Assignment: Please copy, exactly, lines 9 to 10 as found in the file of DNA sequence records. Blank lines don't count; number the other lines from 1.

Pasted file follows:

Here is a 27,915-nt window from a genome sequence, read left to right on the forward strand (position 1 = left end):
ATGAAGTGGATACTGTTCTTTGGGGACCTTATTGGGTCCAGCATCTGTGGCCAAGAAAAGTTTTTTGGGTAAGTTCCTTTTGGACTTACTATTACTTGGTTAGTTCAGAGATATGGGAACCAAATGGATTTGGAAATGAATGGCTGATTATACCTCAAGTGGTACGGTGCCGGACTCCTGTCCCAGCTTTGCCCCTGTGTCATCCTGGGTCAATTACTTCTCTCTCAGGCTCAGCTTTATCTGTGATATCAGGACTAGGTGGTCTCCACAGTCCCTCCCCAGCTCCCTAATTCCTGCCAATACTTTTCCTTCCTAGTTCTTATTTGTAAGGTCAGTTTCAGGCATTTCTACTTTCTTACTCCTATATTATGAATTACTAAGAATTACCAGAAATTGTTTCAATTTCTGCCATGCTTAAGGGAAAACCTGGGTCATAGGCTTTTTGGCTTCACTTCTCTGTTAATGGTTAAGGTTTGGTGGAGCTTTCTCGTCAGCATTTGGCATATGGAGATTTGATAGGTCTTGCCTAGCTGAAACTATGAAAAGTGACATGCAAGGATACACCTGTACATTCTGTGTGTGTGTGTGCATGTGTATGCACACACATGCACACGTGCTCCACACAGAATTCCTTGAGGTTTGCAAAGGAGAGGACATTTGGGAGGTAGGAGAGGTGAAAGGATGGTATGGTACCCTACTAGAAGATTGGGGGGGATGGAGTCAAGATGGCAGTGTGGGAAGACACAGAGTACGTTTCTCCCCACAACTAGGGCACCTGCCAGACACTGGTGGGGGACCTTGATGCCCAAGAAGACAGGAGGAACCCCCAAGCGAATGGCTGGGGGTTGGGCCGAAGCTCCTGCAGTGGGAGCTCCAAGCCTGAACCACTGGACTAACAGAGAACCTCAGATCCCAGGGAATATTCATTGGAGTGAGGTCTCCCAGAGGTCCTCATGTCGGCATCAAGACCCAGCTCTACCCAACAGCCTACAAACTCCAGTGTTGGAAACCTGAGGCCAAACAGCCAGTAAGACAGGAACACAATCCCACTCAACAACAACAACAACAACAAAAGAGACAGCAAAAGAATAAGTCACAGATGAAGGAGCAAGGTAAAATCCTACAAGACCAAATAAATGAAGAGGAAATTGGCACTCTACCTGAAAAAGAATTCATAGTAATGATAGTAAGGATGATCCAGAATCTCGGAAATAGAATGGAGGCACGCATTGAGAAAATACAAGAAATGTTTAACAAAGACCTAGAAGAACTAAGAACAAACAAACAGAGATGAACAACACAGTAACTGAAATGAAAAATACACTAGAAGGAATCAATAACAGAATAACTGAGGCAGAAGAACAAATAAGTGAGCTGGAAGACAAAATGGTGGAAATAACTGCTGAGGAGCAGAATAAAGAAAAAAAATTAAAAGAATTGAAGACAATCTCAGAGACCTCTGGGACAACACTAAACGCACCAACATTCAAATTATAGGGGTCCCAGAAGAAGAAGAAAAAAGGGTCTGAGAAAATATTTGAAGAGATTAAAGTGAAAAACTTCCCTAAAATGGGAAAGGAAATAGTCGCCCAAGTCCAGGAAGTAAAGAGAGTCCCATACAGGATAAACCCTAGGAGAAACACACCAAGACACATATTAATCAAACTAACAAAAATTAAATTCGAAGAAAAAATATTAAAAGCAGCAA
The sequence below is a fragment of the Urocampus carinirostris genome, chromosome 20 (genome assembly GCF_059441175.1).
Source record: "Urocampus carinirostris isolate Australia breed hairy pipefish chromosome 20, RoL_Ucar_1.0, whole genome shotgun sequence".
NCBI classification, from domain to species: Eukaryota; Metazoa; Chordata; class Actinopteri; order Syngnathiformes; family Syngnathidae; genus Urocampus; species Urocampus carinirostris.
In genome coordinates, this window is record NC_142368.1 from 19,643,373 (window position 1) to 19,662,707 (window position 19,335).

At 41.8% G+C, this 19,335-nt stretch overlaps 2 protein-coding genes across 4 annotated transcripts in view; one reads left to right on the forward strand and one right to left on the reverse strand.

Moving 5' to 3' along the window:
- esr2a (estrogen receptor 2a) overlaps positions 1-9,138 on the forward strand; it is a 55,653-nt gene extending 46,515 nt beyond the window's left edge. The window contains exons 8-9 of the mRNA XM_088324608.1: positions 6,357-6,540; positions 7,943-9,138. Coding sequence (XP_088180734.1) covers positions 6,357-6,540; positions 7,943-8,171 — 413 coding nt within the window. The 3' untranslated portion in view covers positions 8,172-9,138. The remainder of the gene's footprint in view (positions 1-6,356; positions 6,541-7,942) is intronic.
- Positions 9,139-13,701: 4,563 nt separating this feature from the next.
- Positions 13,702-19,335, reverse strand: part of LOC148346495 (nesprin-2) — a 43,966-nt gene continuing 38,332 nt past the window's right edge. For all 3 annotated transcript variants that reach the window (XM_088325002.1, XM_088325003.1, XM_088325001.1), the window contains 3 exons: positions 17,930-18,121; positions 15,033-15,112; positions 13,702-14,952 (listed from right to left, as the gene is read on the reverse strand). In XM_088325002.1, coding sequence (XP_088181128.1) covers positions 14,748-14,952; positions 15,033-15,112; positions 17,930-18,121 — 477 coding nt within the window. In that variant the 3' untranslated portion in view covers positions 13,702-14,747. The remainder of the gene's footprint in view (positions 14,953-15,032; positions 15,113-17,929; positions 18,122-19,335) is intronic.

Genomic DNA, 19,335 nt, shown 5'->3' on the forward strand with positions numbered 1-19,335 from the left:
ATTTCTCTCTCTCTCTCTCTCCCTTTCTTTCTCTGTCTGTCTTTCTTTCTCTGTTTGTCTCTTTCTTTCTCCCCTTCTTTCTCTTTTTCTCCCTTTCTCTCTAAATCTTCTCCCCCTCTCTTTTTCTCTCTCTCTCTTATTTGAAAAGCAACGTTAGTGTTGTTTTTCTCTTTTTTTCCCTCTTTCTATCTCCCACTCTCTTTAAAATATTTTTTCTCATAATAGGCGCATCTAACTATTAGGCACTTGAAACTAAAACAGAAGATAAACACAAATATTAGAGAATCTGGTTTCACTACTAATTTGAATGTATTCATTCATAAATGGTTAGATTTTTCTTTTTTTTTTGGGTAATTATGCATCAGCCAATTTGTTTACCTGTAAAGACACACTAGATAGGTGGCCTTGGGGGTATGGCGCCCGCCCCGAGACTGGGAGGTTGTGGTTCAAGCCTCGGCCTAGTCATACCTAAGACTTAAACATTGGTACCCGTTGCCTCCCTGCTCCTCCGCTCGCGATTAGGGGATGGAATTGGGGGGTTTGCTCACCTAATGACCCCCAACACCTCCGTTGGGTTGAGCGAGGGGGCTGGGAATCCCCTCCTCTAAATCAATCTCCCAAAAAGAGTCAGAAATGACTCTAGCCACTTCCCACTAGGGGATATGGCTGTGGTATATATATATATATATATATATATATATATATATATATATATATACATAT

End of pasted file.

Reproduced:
- esr2a (estrogen receptor 2a) overlaps positions 1-9,138 on the forward strand; it is a 55,653-nt gene extending 46,515 nt beyond the window's left edge. The window contains exons 8-9 of the mRNA XM_088324608.1: positions 6,357-6,540; positions 7,943-9,138. Coding sequence (XP_088180734.1) covers positions 6,357-6,540; positions 7,943-8,171 — 413 coding nt within the window. The 3' untranslated portion in view covers positions 8,172-9,138. The remainder of the gene's footprint in view (positions 1-6,356; positions 6,541-7,942) is intronic.
- Positions 9,139-13,701: 4,563 nt separating this feature from the next.